In an op-ed for the Albany Times Union this week, Liz explained the current state of the State Senate, the recent history that got us here, and how New Yorkers should judge the Republican-IDC “coalition.” Read on for the full text of the op ed, or read it at the Times Union website.

What now, N.Y.?

Senate has to deliver a progressive agenda

By LIZ KRUEGER, Commentary

“Coalition government” is the new buzzword in state politics. The Senate Republicans have put together a mostly Republican “majority coalition,” incorporating the Independent Democratic Conference. GOP Leader Dean Skelos and IDC leader Jeff Klein promise to share power and take turns as president pro tempore, but no one knows how or even if this will work.

We do know what the coalition members will get for making this deal — committee chairs, increased staff and majority status in a chamber where the minority agenda is traditionally dismissed. It remains to be seen what, if anything, New Yorkers will get.

The Republicans, the IDC and Gov. Andrew Cuomo are marketing this as an alternative to “dysfunction.” But these arguments aren’t rooted in the real story of that dysfunction.

For those with short memories: Skelos; his deputy, Tom Libous; Klein; and the IDC’s newest member, Malcolm Smith, were the respective leadership teams for the Republicans and Democrats in 2009, when Albany dysfunction hit its zenith. Of course, they weren’t the only players: Pedro Espada and Hiram Monserrate, the villains enlisted by Skelos and Libous to switch sides in that summer’s coup, are both gone.

The power-sharing deal is much the same as that proposed by Espada at the height of the 2009 crisis. In 2008, a “gang of four” — including Espada and Monserrate — held the Legislature hostage until Smith cut a deal with them, offering power and perks. Now a new gang of five is trying the same tactic and cutting a deal with Republicans.

Explaining his position Dec. 6 in an article on the Times Union commentary page, Cuomo wrote: “Neither the Republican nor Democratic conferences come to this juncture with clean hands. From 1966 to 2009, the Republican Conference led for 42 years and blocked much progressive legislation, including last year’s efforts to increase the minimum wage, enact campaign finance reform, and end the controversial ‘stop and frisk’ policy.”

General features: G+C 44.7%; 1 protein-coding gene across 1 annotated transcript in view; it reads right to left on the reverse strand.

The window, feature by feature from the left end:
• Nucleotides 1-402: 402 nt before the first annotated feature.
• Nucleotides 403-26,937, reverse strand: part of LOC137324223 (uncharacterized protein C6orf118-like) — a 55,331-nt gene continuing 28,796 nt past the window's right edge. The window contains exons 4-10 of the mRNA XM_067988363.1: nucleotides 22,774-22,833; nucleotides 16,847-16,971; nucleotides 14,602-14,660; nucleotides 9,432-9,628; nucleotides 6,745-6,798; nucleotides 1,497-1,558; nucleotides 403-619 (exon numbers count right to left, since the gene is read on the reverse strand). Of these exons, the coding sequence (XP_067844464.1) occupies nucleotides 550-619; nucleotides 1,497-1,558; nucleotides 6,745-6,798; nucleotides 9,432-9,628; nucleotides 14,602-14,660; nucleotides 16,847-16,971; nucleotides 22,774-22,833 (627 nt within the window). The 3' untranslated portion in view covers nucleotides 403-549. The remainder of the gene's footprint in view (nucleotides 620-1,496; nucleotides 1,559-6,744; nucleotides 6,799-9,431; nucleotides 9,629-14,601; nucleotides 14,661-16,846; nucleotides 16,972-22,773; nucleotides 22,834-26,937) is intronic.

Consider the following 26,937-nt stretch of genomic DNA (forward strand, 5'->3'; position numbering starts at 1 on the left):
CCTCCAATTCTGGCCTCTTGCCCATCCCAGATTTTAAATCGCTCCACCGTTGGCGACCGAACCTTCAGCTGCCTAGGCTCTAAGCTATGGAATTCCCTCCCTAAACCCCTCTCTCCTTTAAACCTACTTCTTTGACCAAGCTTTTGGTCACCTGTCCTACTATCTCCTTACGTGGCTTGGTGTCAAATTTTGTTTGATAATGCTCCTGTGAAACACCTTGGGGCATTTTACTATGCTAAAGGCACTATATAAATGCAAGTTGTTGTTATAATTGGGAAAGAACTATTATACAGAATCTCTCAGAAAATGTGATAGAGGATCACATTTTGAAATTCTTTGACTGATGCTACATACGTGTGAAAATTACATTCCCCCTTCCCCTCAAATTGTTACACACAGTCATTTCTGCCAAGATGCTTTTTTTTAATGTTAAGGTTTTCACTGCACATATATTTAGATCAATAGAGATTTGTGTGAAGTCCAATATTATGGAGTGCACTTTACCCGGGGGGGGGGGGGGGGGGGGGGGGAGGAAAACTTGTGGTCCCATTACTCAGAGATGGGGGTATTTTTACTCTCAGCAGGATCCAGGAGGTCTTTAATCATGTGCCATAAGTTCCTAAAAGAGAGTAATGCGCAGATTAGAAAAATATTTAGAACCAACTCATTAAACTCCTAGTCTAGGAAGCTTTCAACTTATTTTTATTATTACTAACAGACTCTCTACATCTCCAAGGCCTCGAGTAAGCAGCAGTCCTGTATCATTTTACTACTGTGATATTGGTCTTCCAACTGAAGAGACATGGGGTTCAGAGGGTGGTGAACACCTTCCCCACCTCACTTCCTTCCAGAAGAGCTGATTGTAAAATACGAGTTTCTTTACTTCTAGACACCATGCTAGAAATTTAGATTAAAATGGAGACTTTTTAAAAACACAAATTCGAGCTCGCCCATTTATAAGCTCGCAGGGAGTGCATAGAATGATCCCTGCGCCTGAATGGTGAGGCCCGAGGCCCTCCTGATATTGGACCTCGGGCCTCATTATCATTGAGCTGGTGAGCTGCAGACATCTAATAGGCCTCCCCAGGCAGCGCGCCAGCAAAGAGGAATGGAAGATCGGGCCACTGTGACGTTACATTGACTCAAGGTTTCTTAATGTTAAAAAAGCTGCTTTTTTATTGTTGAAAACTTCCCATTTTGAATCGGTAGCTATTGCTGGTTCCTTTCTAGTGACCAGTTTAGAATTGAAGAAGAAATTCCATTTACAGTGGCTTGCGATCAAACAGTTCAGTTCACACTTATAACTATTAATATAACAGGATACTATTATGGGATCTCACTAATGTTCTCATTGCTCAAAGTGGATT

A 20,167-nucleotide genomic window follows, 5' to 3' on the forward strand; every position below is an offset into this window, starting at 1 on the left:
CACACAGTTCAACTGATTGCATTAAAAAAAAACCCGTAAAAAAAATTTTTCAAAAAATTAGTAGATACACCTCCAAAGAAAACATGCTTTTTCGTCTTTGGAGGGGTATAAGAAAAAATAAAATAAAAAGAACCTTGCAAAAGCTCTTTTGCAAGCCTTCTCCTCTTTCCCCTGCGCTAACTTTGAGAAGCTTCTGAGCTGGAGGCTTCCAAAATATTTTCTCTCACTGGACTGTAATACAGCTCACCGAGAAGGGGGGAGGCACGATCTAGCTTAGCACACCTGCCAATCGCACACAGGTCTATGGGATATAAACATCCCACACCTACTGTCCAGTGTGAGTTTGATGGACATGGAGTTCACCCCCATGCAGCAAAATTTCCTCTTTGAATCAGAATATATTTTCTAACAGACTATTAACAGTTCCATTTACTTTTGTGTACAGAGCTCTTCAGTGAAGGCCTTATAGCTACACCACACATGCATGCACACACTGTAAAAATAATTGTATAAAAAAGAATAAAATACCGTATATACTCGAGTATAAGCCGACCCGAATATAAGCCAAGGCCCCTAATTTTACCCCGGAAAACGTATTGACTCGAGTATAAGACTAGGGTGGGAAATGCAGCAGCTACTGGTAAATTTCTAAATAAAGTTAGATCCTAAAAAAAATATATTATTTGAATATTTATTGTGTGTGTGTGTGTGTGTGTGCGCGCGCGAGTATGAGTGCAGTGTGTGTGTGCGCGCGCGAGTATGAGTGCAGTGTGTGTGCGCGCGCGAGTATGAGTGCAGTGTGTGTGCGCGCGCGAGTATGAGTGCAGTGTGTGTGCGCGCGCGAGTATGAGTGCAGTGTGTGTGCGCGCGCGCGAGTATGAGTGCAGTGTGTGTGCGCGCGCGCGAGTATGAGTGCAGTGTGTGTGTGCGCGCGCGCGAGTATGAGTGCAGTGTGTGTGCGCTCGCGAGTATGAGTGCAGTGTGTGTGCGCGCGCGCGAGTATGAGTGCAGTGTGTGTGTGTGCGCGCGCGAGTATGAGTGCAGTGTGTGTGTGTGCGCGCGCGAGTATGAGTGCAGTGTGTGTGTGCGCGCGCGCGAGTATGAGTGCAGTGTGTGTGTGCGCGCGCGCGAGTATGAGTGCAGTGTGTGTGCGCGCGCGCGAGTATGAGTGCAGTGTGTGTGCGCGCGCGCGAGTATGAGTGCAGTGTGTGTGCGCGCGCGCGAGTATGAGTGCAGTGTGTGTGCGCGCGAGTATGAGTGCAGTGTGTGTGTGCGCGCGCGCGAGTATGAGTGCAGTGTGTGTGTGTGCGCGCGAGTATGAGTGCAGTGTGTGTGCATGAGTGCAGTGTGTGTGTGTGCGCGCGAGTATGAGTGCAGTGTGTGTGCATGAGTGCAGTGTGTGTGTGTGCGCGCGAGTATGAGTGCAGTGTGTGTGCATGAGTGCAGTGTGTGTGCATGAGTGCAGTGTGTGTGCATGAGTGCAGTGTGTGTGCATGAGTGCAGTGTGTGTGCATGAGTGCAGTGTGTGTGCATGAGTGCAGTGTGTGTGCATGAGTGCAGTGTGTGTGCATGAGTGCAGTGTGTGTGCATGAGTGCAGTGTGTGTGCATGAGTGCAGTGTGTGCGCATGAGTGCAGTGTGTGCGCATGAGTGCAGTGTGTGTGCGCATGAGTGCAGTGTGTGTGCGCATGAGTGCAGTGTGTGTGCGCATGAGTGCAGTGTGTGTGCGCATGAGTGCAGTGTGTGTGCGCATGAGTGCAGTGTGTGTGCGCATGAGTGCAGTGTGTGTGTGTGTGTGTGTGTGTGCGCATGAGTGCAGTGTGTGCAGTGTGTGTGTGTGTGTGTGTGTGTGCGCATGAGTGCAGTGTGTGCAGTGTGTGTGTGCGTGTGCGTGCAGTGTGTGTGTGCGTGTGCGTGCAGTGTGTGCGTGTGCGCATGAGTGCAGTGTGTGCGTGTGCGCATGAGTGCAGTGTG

There, the governor barely scratched the surface.

Senate Republicans were also responsible over those decades for driving up spending, racking up debt, and passing the mandates that are now crushing local governments and schools, driving up property taxes. Despite their rhetoric on taxes, they created the budget problems this governor has struggled to solve.

The governor also wrote: “The Democratic Conference was in power for two years and squandered the opportunity, failing to pass any meaningful reform legislation despite repeated promises.” This deserves a fact-check.

Democrats didn’t plot the coup and throw Albany into chaos in midsession. The Republicans did that. Moreover, the Democratic Conference during those years was a very different group. Today’s Senate Democrats include more than a dozen new members who are serious about governing and had nothing to do with the events of 2009. We had some very bad apples in 2009, but today they are gone.

But no meaningful reform in those two years?

We passed landmark green jobs legislation, Rockefeller drug law reform, pension savings, education reforms that unlocked $700 million in federal Race to the Top funds and new support for small businesses. We cracked down on out-of-control public authorities, broke a 50-year logjam to fix our antiquated divorce laws, and passed foreclosure protections to keep New Yorkers in their homes. There was more we wanted and needed to do in 2009 and 2010, but facing sabotage at every turn, we accomplished quite a bit.

New Yorkers elected a Democratic majority. They have a right to expect a minimum wage increase, true campaign finance reform, the Reproductive Health Act, the New York State DREAM Act, reform of stop-and-frisk policies, education funding that fulfills our obligations to New York’s children and mandate relief for struggling local governments. The Republicans who dominate the new Senate ruling coalition haven’t delivered any of that.

These priorities would top the agenda for a unified Democratic majority. If Republicans, party-switchers and frustrated former Democratic leaders defeat that agenda, we will be here to give New Yorkers a better option.

Until then, the Republicans who instigated the 2009 coup and the Democrats who were too weak to prevent it are in the driver’s seat. We will find out soon if they can produce the results that New Yorkers voted for.

Liz Krueger is a Democratic state senator from Manhattan.